Establishing Village Banks
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inancial inclusion refers to having access to reasonably priced financial services, including transactions, payments, savings, credit, and insurance, that are provided in a responsible and sustainable manner. Since a transaction account enables people to keep money and send and receive payments, opening one is a first step toward greater financial inclusion. Therefore, having an account for transactions opens doors to additional financial services.
Daily life is made easier by having access to money, which helps families and businesses prepare for everything from long-term objectives to unanticipated emergencies. Account holders are more likely to use additional financial services like loans and insurance to launch and grow their businesses, make investments in their children’s or own health or education, manage risk, and recover from financial setbacks, all of which can enhance their overall quality of life.
“At UFCC we put members first in everything we do; our members are the prime beneficiaries of our services.“
Critical to note is that the need for greater digital financial inclusion has been exposed by COVID-19 dilemma. Digital financial inclusion entails the use of cost-effective digital means to provide populations that are currently underserved and financially excluded with a variety of formal financial services that are responsibly delivered at a cost that is affordable for customers and sustainable for providers.
Most people believe that in order to begin saving, one must first make or earn a significant amount of money. Nothing is more false than it is. You may never have enough money. Consequently, the key to saving is to start where you are financially and develop self-discipline along the route to boost future possibilities.
You need to practice cutting back on unnecessary spending and making a list of monthly expenses that only includes things you absolutely cannot live without until you can generate a healthy surplus if you want to develop and maintain a strong personal savings culture.
Save the majority of the money that is left over after paying for utilities, transportation, airtime, insurance, and basic entertainment. Put your needs before your wants.
The project for Strengthening Capacity for Youth Agribusiness Development in Uganda (SCADU), funded by Korea International Cooperation Agency (KOICA) in collaboration with Ministry of Agriculture, Animal Industry and Fisheries (MAAIF), is held an ICT workshop on 4th August 2023 at Protea Hotel to review the challenges and explore opportunities affecting access and usage of digital finance among youth involved in agribusiness.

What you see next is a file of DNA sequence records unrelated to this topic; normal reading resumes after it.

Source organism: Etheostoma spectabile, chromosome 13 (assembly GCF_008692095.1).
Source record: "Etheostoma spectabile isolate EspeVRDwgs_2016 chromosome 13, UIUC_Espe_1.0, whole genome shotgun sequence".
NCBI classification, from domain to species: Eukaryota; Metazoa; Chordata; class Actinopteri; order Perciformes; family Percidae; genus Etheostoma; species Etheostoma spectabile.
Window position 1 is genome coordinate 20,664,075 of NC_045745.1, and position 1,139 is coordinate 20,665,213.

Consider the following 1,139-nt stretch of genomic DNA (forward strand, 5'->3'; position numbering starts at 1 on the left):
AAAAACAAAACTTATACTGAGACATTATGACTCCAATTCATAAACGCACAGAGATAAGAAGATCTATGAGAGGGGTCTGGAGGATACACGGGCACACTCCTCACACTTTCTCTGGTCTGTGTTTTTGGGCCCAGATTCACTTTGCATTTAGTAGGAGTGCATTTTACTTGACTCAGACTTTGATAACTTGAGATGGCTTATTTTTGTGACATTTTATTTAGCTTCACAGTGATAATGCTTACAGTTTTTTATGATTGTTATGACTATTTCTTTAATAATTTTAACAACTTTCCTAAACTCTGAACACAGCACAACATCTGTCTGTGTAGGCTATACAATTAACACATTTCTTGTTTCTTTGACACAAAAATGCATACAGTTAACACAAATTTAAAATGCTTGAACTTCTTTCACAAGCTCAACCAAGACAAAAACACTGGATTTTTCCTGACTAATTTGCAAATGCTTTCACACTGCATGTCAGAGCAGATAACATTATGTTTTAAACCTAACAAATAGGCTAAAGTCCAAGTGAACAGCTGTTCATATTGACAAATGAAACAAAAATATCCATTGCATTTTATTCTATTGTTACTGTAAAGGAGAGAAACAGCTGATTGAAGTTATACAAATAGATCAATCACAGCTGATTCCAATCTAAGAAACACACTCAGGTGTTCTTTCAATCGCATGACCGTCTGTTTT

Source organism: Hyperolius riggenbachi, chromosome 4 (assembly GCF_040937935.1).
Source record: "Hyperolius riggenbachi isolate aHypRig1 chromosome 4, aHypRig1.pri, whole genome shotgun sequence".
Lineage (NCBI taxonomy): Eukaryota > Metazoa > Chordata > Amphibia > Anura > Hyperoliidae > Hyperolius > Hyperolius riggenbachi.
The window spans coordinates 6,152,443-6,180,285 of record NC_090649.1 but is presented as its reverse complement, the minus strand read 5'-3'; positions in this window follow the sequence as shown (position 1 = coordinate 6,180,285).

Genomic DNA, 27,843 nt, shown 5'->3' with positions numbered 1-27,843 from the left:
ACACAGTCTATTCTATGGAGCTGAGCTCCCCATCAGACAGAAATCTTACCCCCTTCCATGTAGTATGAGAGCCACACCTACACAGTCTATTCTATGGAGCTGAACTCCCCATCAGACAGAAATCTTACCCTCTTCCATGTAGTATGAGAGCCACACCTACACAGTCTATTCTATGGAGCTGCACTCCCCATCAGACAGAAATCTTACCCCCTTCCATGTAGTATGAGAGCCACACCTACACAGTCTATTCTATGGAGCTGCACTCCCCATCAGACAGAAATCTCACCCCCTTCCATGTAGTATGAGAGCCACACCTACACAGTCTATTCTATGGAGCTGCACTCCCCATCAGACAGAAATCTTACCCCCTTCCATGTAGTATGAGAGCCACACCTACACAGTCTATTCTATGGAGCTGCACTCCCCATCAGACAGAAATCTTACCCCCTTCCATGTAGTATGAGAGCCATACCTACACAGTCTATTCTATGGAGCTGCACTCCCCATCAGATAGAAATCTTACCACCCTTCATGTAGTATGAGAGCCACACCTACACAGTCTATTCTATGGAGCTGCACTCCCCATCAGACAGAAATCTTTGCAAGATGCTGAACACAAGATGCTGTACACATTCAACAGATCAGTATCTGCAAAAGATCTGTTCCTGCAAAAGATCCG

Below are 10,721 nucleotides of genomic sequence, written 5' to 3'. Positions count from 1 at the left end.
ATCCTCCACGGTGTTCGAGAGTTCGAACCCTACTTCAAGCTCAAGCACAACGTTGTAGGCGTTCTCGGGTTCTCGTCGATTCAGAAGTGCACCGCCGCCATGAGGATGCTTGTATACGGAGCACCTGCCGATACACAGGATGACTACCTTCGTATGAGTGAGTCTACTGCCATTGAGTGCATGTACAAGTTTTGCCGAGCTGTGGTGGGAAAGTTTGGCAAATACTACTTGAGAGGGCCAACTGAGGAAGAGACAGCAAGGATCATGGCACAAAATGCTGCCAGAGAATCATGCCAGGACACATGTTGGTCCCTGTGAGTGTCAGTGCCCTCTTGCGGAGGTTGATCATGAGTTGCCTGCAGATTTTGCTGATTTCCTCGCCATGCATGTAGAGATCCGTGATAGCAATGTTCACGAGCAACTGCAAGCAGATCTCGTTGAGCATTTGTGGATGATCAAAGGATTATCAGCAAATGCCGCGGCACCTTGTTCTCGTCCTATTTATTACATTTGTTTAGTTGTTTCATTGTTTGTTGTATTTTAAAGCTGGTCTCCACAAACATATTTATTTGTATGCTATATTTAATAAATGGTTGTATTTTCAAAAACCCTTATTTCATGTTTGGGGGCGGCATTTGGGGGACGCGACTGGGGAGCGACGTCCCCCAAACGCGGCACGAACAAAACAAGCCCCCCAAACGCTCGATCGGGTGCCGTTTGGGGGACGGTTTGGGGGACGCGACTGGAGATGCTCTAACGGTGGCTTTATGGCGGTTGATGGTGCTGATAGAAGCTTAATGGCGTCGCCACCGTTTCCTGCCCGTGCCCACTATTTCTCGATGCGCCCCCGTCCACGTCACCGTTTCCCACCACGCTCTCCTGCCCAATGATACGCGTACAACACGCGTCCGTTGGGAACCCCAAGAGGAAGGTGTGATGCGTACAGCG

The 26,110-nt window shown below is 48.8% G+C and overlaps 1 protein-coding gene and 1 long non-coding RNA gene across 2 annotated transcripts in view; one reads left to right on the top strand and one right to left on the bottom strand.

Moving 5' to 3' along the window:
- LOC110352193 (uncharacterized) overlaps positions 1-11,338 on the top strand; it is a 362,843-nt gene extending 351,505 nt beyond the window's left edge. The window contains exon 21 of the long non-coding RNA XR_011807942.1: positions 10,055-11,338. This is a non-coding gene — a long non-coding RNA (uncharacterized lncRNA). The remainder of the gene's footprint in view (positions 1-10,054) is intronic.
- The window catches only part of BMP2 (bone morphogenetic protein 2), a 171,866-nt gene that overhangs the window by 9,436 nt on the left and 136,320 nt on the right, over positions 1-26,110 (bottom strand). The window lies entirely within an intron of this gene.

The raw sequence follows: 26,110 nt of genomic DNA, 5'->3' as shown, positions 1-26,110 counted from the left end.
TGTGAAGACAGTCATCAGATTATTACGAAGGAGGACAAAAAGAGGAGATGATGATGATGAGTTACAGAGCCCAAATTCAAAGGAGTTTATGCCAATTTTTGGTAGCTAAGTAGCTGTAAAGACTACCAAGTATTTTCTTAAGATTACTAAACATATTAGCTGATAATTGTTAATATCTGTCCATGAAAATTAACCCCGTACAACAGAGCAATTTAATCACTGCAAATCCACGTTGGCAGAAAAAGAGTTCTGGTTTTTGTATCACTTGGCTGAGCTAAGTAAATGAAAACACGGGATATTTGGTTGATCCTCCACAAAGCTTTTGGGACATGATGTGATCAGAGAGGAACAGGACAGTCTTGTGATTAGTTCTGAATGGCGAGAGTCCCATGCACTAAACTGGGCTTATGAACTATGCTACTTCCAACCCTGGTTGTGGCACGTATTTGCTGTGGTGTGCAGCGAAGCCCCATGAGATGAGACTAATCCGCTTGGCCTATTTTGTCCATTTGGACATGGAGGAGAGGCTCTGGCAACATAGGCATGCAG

The workshop was organized by KFCC (Korean Federation of Community Credit Cooperatives), which is an implementing partner of the SCADU project and has brought together fintech experts and organizations. The project targets 4,000 youth to have training opportunities in Agriculture, Business Management, and Financial knowledge. KFCC will boost the financial accessibility for the selected youth beneficiaries of the project by supporting the formation and strengthening of 4 regional Saemaul Geumgos.
The workshop provided information about the MG digital system/platform and discussions on the issues on practices of the current financial digital platforms in Uganda. Whereas there are many digital finance platforms in Uganda, there is still a big challenge of tailoring these platforms to the real needs of the youth, especially those in rural farming communities. The nature of products, transactional processes and costs have excluded many youth. This workshop therefore was focused on mainstreaming the MG Digital financial system to close existing gaps that may inhibit youth participation, developing suitable products that are sensitive both to the youth and youth led agribusinesses.
“Key among the workshop outcomes was the need to build synergy between the different stakeholders within the digital financial space most notably; the developers, aggregators, telecoms and regulators to address the youth related digital finance challenges”
Dr. Andy Kim – Financial Advisor SCADU Project
This takes note of the fact that Uganda as a country comprises of 78% of its population below the age of 30 with a big potential to contribute enormously to achieving the middle-income status the country aspires for. It’s also noted that; while the figures on access to digital finance give a good impression, usage is extremely low due to limited income opportunities especially among the youth. SCADU project approach to this challenge gives hope, because of its two-fold strategy of enabling youth to work and earn as well as providing a safe and secure digital finance solution that can be accessed in rural and remote areas in Uganda.
he Board of Directors and Management of UFCC held an interface meeting with the technical team from Ministry of Trade Industry and Cooperatives at Kolpin Hotel in Kampala on 18 July 2023.
The journey for Uganda Federation of MG Community Credit Cooperatives (UFCC) started in 2018 when the mother organisation, Korean Federation of Community Credit Cooperatives (KFCC) signed a memorandum of understanding with the Government of Uganda. Today there are 18 MGs in Uganda. At UFCC we put members first in everything we do; our members are the prime beneficiaries of our services.